Amex Preferred Rewards Gold Card

Two free lounge passes plus a voucher worth £100

Amex Gold*

The Amex Preferred Rewards Gold* charge card is a really good option for frequent flyers. If you're accepted for the card, you'll get membership for the Lounge Club scheme. It gets you two free visits a year at its affiliated lounges (see which lounges you can use) which you can use for yourself or a guest.

Plus spend £2,000 within the first three months, you'll get a bonus 20,000 rewards points on top of the normal 1 point per £1 spent. The bonus is equal to £100 in vouchers, 20,000 Avios points or Virgin Flying Club miles and more.

How do I get into a lounge and how long can I stay?

You can't book a space, you simply rock up and can stay for a maximum of three hours. While this means you can be flexible, the risk is the lounge is full when you get there, though this is rare.

  • Because it's a charge card, you HAVE to pay it off each month, there's no credit facility. If you don't, there's a £12 late fee, and a missed payment on your credit report.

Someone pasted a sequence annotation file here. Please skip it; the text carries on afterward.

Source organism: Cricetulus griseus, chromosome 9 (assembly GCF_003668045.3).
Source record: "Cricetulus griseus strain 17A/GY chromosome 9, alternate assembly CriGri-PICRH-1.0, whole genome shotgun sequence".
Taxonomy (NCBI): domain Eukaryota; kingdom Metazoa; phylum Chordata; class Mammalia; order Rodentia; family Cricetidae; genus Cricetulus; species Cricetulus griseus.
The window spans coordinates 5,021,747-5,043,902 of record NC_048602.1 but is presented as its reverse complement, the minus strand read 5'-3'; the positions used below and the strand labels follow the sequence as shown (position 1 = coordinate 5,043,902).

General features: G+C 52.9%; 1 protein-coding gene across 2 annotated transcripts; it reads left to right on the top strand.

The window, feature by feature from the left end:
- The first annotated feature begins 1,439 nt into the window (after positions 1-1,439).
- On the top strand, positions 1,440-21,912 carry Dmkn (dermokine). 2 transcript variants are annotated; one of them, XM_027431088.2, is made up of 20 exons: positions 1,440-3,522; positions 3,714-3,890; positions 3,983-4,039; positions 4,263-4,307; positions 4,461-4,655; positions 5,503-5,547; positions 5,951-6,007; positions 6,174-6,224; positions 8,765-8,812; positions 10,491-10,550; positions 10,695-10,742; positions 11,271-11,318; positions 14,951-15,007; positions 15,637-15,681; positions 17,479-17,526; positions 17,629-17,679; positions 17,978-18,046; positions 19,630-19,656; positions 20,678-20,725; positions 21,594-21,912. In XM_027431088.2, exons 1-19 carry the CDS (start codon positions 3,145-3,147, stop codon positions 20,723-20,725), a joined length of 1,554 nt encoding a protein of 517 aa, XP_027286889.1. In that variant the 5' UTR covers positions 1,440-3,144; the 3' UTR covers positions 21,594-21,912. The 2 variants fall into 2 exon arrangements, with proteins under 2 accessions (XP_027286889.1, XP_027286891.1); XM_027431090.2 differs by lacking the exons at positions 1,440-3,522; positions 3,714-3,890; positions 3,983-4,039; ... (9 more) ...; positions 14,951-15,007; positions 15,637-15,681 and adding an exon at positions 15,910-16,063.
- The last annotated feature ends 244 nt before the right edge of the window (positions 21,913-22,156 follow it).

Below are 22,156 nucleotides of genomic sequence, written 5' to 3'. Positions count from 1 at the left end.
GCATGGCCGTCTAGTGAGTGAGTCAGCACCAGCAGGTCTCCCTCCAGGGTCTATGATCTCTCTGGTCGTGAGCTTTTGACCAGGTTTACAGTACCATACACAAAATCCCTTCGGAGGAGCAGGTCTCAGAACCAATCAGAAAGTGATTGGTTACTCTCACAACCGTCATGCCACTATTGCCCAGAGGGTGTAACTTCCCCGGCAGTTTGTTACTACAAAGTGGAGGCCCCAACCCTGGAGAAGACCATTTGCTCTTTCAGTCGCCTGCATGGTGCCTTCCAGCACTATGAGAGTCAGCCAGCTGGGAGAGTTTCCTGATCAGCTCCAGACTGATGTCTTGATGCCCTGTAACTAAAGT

• It's fee-free in year one, £140/yr after. To avoid paying, diarise to cancel before year two starts.
  • You can only use your Lounge Club membership if you still hold the Amex. Additional guests or visits are £15 each, charged to your Amex.
  • You earn 1 point per £1 on standard spending, 2 points per £1 with airlines or in a foreign currency. Bonus points can take a month to hit your account, though we've seen 'em applied on the day you hit the trigger.
  • When points hit your account, you can convert them into Amazon, M&S, Homebase and more vouchers, though retailers vary. Gift cards sent by email are usually instant.
  • If you convert them to frequent flyer or hotel points transfers can take up to 10 working days.
  • You can also use points to pay off purchases, like cashback. However, you receive slightly less than in vouchers; 1,000 points gives £4.50 cashback vs £5 in vouchers.
  • Always carry a back up as Amex isn't accepted everywhere.
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Stats box
  • Rewards: 1 Membership Rewards point per £1 (plus 20,000 bonus points)
  • Min spend: £2,000 for bonus | Card issuer: Amex
  • Annual fee: No fee in year one, but £140 from year two onwards
  • Min income: N/A
Additional questions

What rewards can I get from this card? We've analysed how much you might get back from different levels of spending...

Annual overall spend £3,000 £5,000 £10,000 £20,000